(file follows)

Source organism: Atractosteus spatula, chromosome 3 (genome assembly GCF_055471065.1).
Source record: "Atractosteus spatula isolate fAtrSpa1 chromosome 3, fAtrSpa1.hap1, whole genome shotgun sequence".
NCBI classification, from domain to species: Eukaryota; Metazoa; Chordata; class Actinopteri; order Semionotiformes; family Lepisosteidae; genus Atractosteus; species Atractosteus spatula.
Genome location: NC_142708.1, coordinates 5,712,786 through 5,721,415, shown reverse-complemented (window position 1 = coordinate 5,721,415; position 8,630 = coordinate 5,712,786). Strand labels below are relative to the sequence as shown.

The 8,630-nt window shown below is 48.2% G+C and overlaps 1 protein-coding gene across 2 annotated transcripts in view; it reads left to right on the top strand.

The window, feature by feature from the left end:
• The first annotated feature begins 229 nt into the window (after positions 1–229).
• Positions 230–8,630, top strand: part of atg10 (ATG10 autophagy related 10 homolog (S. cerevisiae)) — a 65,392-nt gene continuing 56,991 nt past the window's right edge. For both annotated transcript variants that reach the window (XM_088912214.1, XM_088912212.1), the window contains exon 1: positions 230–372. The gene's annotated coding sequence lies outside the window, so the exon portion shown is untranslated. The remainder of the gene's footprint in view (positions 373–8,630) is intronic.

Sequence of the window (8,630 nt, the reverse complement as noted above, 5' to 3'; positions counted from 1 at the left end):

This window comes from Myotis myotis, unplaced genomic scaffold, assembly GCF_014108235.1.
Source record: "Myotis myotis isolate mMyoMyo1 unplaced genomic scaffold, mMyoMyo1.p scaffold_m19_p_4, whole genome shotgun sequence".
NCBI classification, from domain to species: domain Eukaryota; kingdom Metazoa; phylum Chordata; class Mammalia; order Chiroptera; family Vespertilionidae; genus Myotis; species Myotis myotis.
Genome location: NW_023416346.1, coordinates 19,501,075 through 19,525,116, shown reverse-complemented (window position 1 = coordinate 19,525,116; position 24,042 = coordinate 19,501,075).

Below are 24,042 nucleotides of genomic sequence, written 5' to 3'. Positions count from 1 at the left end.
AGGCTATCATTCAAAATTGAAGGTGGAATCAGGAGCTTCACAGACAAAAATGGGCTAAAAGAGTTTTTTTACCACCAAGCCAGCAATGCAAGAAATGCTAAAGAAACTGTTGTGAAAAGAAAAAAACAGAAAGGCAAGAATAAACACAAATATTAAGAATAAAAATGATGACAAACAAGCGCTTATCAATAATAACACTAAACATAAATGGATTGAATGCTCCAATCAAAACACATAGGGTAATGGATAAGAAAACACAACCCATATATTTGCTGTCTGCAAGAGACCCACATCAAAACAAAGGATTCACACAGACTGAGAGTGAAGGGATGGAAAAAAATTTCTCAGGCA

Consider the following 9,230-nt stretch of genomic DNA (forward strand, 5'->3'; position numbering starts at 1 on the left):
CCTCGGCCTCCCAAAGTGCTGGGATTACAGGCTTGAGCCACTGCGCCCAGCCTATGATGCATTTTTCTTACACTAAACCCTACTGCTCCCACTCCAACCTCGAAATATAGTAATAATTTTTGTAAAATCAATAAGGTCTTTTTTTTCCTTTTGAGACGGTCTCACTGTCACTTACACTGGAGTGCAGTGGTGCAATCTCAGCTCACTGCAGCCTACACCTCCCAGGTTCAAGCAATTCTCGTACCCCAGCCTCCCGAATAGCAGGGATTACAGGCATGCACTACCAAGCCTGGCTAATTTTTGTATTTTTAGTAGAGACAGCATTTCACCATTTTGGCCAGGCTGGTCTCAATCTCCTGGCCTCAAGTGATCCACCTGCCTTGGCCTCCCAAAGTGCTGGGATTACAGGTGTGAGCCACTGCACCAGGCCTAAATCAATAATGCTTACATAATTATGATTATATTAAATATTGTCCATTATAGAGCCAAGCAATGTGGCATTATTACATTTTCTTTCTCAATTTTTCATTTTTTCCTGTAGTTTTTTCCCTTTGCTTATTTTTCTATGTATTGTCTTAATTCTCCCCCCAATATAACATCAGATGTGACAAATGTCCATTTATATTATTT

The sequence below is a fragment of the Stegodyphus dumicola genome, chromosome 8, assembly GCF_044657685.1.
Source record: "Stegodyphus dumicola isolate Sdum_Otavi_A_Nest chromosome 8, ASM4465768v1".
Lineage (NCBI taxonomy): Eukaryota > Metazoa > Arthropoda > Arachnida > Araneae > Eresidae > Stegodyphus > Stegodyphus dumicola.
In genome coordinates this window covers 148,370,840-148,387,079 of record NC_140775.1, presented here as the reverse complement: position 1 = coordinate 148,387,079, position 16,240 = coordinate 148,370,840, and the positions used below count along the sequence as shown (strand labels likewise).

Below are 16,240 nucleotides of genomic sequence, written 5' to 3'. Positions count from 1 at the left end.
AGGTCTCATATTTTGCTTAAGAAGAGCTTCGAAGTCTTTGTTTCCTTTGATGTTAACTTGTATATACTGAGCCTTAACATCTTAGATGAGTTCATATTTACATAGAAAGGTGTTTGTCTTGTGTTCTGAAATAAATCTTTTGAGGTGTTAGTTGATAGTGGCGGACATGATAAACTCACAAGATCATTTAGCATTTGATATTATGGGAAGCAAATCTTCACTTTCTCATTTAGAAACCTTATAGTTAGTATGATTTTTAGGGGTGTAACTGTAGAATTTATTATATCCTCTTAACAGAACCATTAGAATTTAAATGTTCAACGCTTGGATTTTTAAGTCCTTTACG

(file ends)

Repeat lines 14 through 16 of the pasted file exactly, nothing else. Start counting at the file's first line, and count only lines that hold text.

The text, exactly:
Below are 24,042 nucleotides of genomic sequence, written 5' to 3'. Positions count from 1 at the left end.
AGGCTATCATTCAAAATTGAAGGTGGAATCAGGAGCTTCACAGACAAAAATGGGCTAAAAGAGTTTTTTTACCACCAAGCCAGCAATGCAAGAAATGCTAAAGAAACTGTTGTGAAAAGAAAAAAACAGAAAGGCAAGAATAAACACAAATATTAAGAATAAAAATGATGACAAACAAGCGCTTATCAATAATAACACTAAACATAAATGGATTGAATGCTCCAATCAAAACACATAGGGTAATGGATAAGAAAACACAACCCATATATTTGCTGTCTGCAAGAGACCCACATCAAAACAAAGGATTCACACAGACTGAGAGTGAAGGGATGGAAAAAAATTTCTCAGGCA

Consider the following 9,230-nt stretch of genomic DNA (forward strand, 5'->3'; position numbering starts at 1 on the left):